“My dear—” she began in her confusion.
The Admiral turned a Gorgon stare upon her, but made no answer. Under its petrifying influence she backed out without another word, to communicate with the girls upon the portent.
This mood of the Admiral’s lasted all day. Next morning, at breakfast, he looked up from his bacon, and observed, with the air of a man whose mind is made up—
“Emily, see that the girls have on their best gowns by eleven o’clock sharp. I am going to pay a call.”
Consternation sat on every face. Sam Buzza paused in the act of breaking an egg.
“At ’The Bower’?” he asked.
“At ‘The Bower.’”
Mrs. Buzza clasped her hands nervously. The girls turned pale.
“Oh, very well,” said Sam, tapping his egg. “I shouldn’t wonder if I turned up while you were there.”
He was a light-haired, ungainly youth, of about twenty, with a reputation for singing a comic song. It was understood that the Admiral designed him for College and Holy Orders, but meanwhile time was passing, and Sam sat “with idle hands at home,” or more frequently, in the bar of the “Man-o’-War.”
“You!” exclaimed his father.
“Well, I don’t see what there is in that to be surprised about,” replied the youth, with an aggrieved air. “I met the Honourable Frederic smoking a cigar out on the Rope-walk last night. His cigars are very good; and he asked me to drop in soon and try another. He isn’t a bit stuck-up.”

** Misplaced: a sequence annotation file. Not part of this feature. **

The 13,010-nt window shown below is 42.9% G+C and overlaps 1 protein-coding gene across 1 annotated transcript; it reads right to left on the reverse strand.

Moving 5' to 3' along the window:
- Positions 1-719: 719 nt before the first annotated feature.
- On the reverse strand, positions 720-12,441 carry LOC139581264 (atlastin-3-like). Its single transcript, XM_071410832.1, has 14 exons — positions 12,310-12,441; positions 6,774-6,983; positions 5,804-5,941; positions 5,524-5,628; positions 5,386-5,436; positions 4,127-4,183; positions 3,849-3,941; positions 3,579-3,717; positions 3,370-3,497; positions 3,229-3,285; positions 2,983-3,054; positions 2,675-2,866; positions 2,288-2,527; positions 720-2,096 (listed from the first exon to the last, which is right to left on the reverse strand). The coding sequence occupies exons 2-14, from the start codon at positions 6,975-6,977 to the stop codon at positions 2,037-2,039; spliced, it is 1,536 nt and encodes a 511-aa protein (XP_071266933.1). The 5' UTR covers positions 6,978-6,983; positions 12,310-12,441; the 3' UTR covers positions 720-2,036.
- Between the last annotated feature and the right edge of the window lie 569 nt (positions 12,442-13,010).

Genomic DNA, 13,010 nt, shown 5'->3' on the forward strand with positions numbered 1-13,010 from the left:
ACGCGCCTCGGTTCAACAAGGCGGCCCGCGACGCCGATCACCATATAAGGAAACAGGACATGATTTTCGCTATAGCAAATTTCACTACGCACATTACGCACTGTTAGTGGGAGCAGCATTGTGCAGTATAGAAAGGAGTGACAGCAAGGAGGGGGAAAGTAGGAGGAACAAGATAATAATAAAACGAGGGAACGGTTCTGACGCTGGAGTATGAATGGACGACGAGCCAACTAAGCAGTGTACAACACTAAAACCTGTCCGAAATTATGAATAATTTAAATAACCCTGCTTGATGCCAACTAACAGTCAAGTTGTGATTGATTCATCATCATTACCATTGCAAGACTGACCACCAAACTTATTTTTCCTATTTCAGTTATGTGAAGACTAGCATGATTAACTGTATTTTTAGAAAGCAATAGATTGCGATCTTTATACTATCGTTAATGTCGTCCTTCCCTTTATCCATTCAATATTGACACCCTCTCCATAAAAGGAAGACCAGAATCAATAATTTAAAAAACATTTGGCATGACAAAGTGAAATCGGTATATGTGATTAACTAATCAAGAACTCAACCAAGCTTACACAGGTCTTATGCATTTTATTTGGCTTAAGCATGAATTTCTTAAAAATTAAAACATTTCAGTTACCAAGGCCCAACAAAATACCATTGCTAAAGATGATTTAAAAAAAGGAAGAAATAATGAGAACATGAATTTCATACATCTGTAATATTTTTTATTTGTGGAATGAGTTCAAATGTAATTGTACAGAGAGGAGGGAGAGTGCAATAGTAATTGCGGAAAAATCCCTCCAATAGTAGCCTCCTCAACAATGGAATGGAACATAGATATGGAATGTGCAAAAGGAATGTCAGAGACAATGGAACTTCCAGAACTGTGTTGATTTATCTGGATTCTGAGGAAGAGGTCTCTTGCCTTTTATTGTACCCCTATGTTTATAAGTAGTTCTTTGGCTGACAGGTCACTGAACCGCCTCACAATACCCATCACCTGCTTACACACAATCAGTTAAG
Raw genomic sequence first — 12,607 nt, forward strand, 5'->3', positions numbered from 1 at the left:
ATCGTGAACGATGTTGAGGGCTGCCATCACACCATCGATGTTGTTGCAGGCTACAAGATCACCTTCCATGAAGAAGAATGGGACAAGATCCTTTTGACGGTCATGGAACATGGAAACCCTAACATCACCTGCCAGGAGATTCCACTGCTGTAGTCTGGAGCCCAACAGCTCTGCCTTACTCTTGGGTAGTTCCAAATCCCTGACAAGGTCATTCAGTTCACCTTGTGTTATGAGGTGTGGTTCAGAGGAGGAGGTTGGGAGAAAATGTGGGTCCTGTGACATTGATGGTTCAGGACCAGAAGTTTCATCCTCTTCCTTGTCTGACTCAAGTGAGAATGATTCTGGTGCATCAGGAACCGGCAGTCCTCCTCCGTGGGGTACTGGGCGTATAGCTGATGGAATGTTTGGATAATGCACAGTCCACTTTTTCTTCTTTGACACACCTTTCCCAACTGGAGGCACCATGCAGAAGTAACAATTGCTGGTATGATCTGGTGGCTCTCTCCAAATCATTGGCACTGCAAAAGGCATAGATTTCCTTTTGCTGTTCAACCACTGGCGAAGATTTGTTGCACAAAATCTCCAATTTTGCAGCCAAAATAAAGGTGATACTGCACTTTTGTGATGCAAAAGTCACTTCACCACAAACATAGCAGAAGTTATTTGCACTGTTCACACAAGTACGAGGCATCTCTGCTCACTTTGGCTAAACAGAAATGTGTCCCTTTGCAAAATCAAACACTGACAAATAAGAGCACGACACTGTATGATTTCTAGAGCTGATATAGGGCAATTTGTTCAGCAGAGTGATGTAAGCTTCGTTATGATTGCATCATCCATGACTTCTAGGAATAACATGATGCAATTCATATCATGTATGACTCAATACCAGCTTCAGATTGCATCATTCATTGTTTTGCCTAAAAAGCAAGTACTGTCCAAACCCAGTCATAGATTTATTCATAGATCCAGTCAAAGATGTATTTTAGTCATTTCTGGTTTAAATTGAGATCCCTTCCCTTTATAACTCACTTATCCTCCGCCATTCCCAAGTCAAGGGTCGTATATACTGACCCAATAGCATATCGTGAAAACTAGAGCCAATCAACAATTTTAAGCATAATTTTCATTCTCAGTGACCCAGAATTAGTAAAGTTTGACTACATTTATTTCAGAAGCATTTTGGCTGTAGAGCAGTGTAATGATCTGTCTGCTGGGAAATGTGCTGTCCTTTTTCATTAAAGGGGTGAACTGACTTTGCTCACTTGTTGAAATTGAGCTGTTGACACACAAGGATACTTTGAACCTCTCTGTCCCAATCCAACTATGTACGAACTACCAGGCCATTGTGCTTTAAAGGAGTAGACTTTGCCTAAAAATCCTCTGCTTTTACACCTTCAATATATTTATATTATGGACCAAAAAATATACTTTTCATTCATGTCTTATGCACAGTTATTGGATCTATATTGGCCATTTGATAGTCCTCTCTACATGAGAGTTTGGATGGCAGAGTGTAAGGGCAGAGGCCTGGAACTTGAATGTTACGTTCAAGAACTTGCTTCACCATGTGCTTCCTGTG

The Admiral’s feelings were divided between annoyance at the easy success of his son, and elation at finding the stranger so unexpectedly affable. He rose.
“Girls, remember to be punctual. I will show this town of Troy that I am not the man to be laughed at.”
OF A LADY THAT HAD A MUSICAL VOICE, BUT USED IT TO DECEIVE.
Many of the advantages that wait upon the readers of this history are, I should hope, by this time obvious. Among them must be reckoned the privilege of taking precedence of Admiral Buzza—of paying a visit to “The Bower” not only several minutes in advance of that great man, but moreover on terms of the utmost intimacy.
Shortly before eleven on Monday morning the Honourable Frederic Augustus Hythe Goodwyn-Sandys was shaving contemplatively. He was a tall, thin man, with light, closely cropped hair, a drooping moustache that hid his mouth, and a nose of the order aquiline, and species “chiselled.” For the present the lower half of his face was obscured with lather. His dress—I put it thus in case Miss Limpenny should read these lines—was that usually worn by gentlemen under similar circumstances.
Mr. Goodwyn-Sandys was just taking his first stroke with the razor, when the creaking of the garden gate caused him to glance out of window. The effect of this was to make him cut his cheek; whereupon he both bled and swore simultaneously and profusely.